There’s a phrase used to describe the experience of intense or traumatic life events that leave us forever changed. “Being pulled through the knothole,” means going through a situation so singularly intense that many of the beliefs and assumptions we clung to before we were pulled through the knothole, simply fall away when we get to the other side of the fence. The result is often a significant transformation. It doesn’t happen to everyone, despite the fact that all of us are offered at least one natural knothole experience at midlife.
From the outside it seems as though New York Times columnist David Brooks is being pulled through the knothole. His writing has changed over the past months as he and his wife of 27 years are going through a divorce. The result is a more raw, real writer who seems as though he is reaching toward a deeper wisdom, although many conjecture that he’s having some sort of a nutty. I tend to think it’s hard to make it through the knothole with much or our dignity still intact. Perhaps this is because dignity isn’t quite as essential is one might think. Two of Brook’s most recent columns have been thoroughly spiritual – he’s quoting Sojourners and Abraham Joshua Heschel – and are both worth a read.
“The Art of Presence” is an interesting reflection on how to engage with somebody who is going through a tragedy: show up, just be there and be present, don’t compare your tragedy to theirs, bring food and physical aid, don’t say things like “you’ll get over it,” or “it’ll all work out for the best,” and don’t try to frame their situation or help them make sense of it all. When people are living the worst day of their life, what they truly need from you is not your wisdom or advice, it is your presence … so just be present.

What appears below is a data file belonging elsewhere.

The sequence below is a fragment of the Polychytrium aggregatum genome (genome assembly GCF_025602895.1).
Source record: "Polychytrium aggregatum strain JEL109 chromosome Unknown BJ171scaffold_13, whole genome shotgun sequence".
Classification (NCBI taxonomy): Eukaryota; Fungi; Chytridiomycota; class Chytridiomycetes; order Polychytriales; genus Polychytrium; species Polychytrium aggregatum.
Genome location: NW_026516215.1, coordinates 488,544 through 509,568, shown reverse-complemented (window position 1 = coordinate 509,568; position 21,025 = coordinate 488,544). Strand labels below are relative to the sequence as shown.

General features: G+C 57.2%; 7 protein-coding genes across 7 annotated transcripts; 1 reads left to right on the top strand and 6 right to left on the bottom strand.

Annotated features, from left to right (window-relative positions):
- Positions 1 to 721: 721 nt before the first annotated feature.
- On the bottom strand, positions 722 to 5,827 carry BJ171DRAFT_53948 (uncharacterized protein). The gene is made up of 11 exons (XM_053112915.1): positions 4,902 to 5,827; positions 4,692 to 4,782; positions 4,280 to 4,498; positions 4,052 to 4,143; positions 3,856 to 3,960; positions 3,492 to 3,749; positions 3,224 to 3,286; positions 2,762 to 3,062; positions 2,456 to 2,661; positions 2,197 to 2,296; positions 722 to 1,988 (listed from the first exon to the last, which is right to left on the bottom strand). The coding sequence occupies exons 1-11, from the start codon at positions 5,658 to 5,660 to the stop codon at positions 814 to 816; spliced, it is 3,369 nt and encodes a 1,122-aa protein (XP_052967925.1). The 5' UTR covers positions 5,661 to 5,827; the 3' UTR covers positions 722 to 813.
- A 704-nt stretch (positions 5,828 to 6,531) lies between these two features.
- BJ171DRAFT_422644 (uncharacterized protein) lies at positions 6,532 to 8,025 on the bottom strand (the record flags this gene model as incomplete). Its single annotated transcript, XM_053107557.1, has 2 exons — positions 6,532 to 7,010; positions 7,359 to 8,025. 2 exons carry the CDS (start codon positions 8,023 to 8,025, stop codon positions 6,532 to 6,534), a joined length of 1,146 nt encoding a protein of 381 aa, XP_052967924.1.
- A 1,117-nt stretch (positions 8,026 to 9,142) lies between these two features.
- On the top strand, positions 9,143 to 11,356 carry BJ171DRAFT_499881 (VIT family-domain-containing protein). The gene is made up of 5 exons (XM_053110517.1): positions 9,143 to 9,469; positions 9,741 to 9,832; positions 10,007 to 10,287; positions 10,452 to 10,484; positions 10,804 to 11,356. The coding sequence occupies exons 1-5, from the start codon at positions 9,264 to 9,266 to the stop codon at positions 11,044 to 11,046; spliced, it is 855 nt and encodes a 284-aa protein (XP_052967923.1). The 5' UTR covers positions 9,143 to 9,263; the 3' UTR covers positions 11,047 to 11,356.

“Alone, Yet Not Alone” chronicles the spiritual journey of Catholic songwriter Audrey Assad. True to his sincere Jewish faith, Brooks celebrates the power of mystery and paradox, and the nefarious impact of rigid certitudes. He writes, “Heschel understood that the faith expressed by many, even many who are inwardly conflicted, is often dull, oppressive and insipid — a religiosity in which “faith is completely replaced by creed, worship by discipline, love by habit; when the crisis of today is ignored because of the splendor of the past; when faith becomes an heirloom rather than a living fountain; when religion speaks only in the name of authority rather than with the voice of compassion.”
“There must be something legalistic in the human makeup,” Brooks writes, “because cold, rigid, unambiguous, unparadoxical belief is common, especially considering how fervently the Scriptures oppose it.” Having all of our beliefs in good working order is not what makes us fully human as human was intended to be. Wonder, awe, mystery, amazement… this is the goal of the spiritual life; not a holding on, but a being held, or what some have called a second naiveté To illustrate, Brooks uses one of my favorite Heschel quotes: “Our goal should be to live life in radical amazement…get up in the morning and look at the world in a way that takes nothing for granted. Everything is phenomenal. …To be spiritual is to be amazed.”
To be spiritual is to be amazed… that’s dang right.
… feeling grateful for the reminder of the subtle graces of presence and paradox today … hoping the Brooks will continue to chase wisdom and tell us about what he’s learning.